During his noted career, John was awarded “Educator of the Year” by the Flint Board of Education in 1992, and was named “Educator of the Year” in 1993 by the Sales and Marketing Executives of Flint. He also was honored by Flint Youth Project’s 15th Annual Roast and Toast on September 23, 2009. His accomplishments were read to the U.S. House of Representatives by Rep. Dale Kildee. While these awards were prestigious, they pale in comparison to his greatest accomplishment as a teacher: the number of lives he touched, and the legacy of inspiration he’s left behind with the many students who’ve remained near and dear to his heart.

While John’s competitive basketball-playing days ceased after college, he nurtured a love for the sport in others. The court in his driveway on Jennings Road was the premiere destination for many young men who came as much to absorb his knowledge and experience as they did to shoot a game. In this capacity John truly shined, as the advice and help he offered transcended the game to offer some much-needed life advice to many. Needless to say, he’s remembered fondly by everyone who’s ever taken a shot on the old “titanium ten-footer.”

No recollection of John’s life would be complete without mention of his community service. He was a passionate believer in the concept of paying a “civic rent,” which he defined as giving back to the community. From raising an enormous amount of money for Baby Tabitha (a severly ill child in Pittsburgh) to providing Thanksgiving turkeys to hundreds of needy familes, John always led by example. In his latter years, he remained involved in the Westwood Heights school district, both as a board of education member and a comunity advocate.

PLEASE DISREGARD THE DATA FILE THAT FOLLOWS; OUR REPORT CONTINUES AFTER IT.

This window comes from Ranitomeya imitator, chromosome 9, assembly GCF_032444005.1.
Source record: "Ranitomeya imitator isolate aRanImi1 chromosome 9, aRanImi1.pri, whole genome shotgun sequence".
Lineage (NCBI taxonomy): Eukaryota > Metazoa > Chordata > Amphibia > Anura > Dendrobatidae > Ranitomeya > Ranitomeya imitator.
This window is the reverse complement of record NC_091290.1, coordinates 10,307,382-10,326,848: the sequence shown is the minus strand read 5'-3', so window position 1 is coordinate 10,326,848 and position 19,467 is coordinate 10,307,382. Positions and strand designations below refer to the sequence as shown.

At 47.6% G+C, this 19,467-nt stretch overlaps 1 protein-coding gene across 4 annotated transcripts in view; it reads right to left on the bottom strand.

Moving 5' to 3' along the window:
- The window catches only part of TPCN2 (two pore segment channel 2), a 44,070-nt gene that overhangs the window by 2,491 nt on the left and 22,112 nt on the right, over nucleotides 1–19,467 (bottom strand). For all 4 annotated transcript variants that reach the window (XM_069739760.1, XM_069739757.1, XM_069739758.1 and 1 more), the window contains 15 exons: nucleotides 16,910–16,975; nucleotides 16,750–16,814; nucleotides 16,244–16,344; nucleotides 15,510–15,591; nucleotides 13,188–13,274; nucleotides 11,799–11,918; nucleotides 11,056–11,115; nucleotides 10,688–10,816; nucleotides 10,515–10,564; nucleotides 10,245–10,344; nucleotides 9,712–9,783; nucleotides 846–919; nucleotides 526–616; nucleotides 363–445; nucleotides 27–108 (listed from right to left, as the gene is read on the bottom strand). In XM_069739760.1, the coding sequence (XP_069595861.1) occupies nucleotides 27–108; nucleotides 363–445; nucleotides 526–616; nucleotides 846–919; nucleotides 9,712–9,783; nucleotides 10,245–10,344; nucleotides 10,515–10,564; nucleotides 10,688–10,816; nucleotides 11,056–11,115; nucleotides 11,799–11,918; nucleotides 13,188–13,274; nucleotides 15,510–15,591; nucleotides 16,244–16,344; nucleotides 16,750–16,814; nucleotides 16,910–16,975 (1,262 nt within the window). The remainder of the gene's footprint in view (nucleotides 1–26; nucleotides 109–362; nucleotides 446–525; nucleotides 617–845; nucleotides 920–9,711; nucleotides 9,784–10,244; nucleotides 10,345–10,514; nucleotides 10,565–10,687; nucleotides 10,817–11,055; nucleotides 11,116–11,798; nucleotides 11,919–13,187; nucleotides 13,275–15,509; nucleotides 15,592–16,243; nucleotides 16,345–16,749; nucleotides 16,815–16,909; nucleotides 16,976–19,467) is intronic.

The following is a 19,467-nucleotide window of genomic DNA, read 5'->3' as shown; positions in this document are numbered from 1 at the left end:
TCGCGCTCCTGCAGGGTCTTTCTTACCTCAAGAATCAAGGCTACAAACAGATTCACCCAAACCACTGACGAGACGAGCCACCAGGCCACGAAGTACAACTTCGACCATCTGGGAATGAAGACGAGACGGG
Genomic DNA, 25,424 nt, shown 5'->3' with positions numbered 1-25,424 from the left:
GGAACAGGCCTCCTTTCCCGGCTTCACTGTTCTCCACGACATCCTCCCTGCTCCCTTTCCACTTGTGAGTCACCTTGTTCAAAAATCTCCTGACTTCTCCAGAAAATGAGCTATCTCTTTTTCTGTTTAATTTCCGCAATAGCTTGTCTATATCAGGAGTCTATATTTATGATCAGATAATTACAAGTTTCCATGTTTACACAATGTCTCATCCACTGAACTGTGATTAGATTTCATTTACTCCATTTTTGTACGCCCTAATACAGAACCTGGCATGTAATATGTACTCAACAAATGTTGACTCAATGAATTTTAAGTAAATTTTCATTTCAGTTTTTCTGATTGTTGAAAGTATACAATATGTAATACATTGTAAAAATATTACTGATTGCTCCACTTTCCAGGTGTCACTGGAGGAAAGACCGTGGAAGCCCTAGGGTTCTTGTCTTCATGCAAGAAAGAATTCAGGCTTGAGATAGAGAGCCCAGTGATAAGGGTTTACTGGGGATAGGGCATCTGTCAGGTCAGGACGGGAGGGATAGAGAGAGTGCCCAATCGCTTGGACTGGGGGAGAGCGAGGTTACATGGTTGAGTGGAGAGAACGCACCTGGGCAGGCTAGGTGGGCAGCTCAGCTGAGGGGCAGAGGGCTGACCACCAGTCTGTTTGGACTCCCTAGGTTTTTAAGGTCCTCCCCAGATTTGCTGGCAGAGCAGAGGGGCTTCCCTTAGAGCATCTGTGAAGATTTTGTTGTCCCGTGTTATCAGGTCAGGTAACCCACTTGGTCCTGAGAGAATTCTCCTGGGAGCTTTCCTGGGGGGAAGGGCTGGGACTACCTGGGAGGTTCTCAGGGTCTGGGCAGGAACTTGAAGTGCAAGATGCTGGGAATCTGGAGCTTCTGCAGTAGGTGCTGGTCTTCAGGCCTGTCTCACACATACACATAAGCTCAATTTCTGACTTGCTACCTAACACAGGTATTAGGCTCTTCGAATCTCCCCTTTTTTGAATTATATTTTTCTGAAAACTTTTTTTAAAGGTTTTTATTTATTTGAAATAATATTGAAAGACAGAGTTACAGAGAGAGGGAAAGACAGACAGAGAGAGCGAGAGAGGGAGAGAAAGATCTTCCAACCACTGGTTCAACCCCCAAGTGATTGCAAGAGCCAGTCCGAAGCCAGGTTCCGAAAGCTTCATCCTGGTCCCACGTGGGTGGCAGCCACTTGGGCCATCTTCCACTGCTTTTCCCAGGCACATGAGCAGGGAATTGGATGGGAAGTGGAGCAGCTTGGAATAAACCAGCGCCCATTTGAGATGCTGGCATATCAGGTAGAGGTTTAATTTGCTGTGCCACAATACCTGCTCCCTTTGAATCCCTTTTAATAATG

John Ribner was truly an amazing person, and no amount of words can capture all the good he’s done or the number of people he inspired. What is undeniable is that his unique personality and infectious optimism always made an indelible impression upon everyone he met. This was evidenced by the outpouring of thoughts, rememberences and prayers his wife, sons and siblings have received within the days following his passing. The family wishes to extend their gratitude for everyone’s support during this most difficult time.

John’s family will be present to receive friends on Friday, May 8, 2015, from 3pm to 8 pm at Swartz Funeral Home in Flint. The funeral service will take place at 11am, Saturday, May 9, 2015, at St. John Vianney Catholic Church in Flint. Friends may share a memory with the family at the funeral home or online at http://www.swartzfuneralhomeinc.com.

Advertisements
Comments
  1. Mia Southafricanwhitegirl Valenti says:

    very nice.

Leave a Reply

Fill in your details below or click an icon to log in:

WordPress.com Logo

You are commenting using your WordPress.com account. Log Out / Change )

Twitter picture

You are commenting using your Twitter account. Log Out / Change )

Facebook photo

You are commenting using your Facebook account. Log Out / Change )

Google+ photo

You are commenting using your Google+ account. Log Out / Change )

Connecting to %s